In our study population, which includes healthy eyes and others over the glaucoma spectrum, there was a correlation between rim area and OR that was similar to that obtained with Tmax. This could be further verified by assessing the strength of correlations between OR and Bruch's membrane opening-minimum rim width in future studies, as this parameter was found to have improved diagnostic capacity for early glaucoma.59 However, correlations with GCC and RNFL parameters were lower (although often significant) for OR than for Tmax. These parameters are usually considered to be affected earlier in glaucoma than rim area. Further studies will be required to confirm and clarify the cause of this observation. 
Unlike the recorded Tmax, which is most commonly the initial untreated IOP, OR evolves over the course of the disease, and this evolution may impact the strength of our correlations. If low OR contributes to the initiation of glaucomatous damage but subsequently the sclera becomes more rigid during the course of the disease and with aging,4,5,9,10,21,22 correlations would be hard to observe except in the earliest glaucoma patients. In this study we attempted to include only relatively early glaucoma patients as evidenced by the OCT parameters shown in Table 1, but in general we recruited few patients (n = 9) with visual field mean defect worse than −6 dB. Since approximately half of the ONH axons are damaged before the standard visual field is affected, it is possible that stronger correlations between OCT parameters and OR would have been found if recruitment in the glaucoma group had been limited to patients with even earlier damage. Comparatively, Tmax may reflect the highest stress imposed on the ONH during the disease history.60 It often does not change during the course of the disease but if it does it is because it increases. Such episodic increases are often associated with progression, further strengthening the correlation between Tmax and parameters of damage. 
Some reports suggest topical hypotensive medications may have an effect on ocular biomechanics. Prostaglandin analogs (PGAs) have been shown to induce changes in metalloproteinase activity and collagen metabolism.61 More specifically, PGAs were shown to alter CH, CRF, and CCT.6265 They were also shown to increase the permeability of the sclera and to reduce its collagen content.66,67 However, their effect on scleral stiffness and OR remains unknown, and may not be equivalent between the anterior and posterior sclera given its topical administration. In our cohort, no difference was found in OR values (P = 0.311) between the 51 patients treated with a PGA (OR = 0.025 ± 0.012 µL−1) and the other 57 patients (OR = 0.027 ± 0.013 µL−1). Similarly, earlier reports also indicate that treatment with timolol maleate (0.25%) or miotics could lead to increased OR in confirmed glaucoma cases, bringing OR values closer to those of normal eyes.6 In our cohort, 40 subjects were treated with a β-adrenergic antagonist agent and only two with pilocarpine, six with α2-adrenergic agonists, and 28 with carbonic anhydrase inhibitors. There were no differences in OR between users and nonusers of each type of medication (P = 0.112; P = 0.972; P = 0.979; P = 0.416), respectively. These findings suggest that the use of topical hypotensive medications does not seem to be a confounding factor for OR in this study.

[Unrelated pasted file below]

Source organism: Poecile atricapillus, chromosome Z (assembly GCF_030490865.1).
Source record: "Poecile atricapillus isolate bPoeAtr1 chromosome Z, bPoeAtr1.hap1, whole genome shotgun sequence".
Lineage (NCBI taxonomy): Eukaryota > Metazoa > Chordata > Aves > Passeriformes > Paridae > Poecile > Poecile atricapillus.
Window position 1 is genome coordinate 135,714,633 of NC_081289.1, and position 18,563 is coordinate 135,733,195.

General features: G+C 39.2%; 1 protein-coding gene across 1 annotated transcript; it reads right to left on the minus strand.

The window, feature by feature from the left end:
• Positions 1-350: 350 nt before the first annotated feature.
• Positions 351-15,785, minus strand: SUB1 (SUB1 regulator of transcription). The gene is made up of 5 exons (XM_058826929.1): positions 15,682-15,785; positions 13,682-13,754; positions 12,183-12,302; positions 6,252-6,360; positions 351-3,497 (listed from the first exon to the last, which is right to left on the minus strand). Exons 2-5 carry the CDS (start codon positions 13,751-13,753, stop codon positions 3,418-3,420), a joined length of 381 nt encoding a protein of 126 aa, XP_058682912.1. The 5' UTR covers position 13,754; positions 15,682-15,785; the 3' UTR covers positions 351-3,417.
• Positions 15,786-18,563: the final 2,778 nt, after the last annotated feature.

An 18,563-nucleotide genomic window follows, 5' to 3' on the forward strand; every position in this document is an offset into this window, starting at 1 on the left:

To our knowledge, this study shows for the first time that across the spectrum of glaucoma the rigidity of the eye is correlated with OCT-based parameters that quantify neuroretinal damage. More specifically, a more compliant eye is found to be associated with thinner GCC, RNFL, and neuroretinal rim. The literature presents seemingly contradictory results on the relationship between OR and OAG. A study by Dastiridou et al.12 estimating OR using an invasive method involving intraoperative cannulation found no difference in OR between glaucomatous and healthy eyes, however, their subjects were a decade older than ours and had more advanced glaucoma. Inflation studies in cadaver eyes and in vivo studies showed higher OR in glaucomatous eyes, including studies by Hommer et al.7 and Ebneter et al.8 using noninvasive, indirect measurement methods.9 The age and stage of subjects, as well as methodological issues, need to be accounted for when comparing these studies to ours. However, our findings are in agreement with several other studies on the association between OR and OAG that show lower OR values in glaucoma patients compared with controls.5,6,10 For example, Drance,5 and later Agrawal et al.,6 found reduced OR in untreated OAG compared with healthy eyes using differential tonometry techniques. Wang et al.10 also reported lower OR values in OAG and highest OR in OHT using choroidal laser Doppler flowmetry to estimate ΔV and compute OR. Biomechanical studies in monkeys have also demonstrated a hypercompliant deformation of the lamina cribrosa and peripapillary sclera with early experimental glaucoma,1820 followed by later stiffening.20,68 It was suggested that a strain of mice, CD1, characterized by a more compliant sclera showed an increased susceptibility to RGC loss with chronic IOP elevation.6971 In addition, finite element models also suggest that a more compliant sclera is associated with increased strain at the ONH.2,3,13